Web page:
The study aimed to understand why humans, and not animals, frequently kiss each other. It was a survey of 900 people, who were asked to rate the importance of kissing in the early stages of a relationship, before, during and after sex.
Results indicated that women, and not men, rated kissing as more important, suggesting that kissing could perhaps be viewed as a sort of compatibility test.
"People are extremely good at assessing where they are in the "mating market" and pitch their demands accordingly. It depends what kind of poker hand you've been dealt. If you have a strong bidding hand, you can afford to be much more demanding and choosy when it comes to prospective mates," said Prof Robin Dunbar of Oxford University, one of the authors of the study.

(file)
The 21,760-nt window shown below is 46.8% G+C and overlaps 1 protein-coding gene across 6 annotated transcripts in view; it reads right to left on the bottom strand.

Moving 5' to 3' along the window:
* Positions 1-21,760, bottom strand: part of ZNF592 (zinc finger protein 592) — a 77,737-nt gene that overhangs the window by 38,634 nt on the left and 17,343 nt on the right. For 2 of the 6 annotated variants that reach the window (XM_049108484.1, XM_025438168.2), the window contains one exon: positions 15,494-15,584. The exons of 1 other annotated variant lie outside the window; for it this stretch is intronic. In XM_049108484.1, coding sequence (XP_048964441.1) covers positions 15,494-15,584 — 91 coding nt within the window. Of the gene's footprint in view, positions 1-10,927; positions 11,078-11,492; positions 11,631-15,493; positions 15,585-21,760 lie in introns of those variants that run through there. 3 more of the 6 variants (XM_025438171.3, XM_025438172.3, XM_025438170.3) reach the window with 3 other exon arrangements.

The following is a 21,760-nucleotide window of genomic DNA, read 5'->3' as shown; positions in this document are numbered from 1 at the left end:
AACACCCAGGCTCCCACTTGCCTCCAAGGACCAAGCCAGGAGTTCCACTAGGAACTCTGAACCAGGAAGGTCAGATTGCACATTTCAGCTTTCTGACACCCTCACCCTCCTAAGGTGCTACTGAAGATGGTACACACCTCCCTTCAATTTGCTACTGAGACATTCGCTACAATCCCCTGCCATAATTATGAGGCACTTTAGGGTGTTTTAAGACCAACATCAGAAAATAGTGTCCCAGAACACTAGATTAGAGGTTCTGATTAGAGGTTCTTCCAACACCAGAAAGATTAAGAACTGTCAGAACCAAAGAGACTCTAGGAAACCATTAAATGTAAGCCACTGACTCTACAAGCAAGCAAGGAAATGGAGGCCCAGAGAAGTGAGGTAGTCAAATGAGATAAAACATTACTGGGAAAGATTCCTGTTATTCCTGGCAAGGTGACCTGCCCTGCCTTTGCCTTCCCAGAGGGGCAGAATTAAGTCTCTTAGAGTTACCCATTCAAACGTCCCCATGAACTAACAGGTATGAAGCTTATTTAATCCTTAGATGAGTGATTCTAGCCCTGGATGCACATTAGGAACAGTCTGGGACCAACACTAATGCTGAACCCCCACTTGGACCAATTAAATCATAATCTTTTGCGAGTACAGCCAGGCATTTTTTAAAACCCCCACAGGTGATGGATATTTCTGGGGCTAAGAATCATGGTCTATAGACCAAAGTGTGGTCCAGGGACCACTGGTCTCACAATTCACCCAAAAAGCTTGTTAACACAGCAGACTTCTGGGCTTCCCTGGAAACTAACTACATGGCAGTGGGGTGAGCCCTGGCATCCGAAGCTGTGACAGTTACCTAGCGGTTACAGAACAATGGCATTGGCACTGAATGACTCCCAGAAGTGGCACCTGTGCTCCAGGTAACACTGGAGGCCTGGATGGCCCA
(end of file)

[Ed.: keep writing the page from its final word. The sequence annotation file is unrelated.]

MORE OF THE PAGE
The study details appear in the Archives of Sexual Behavior.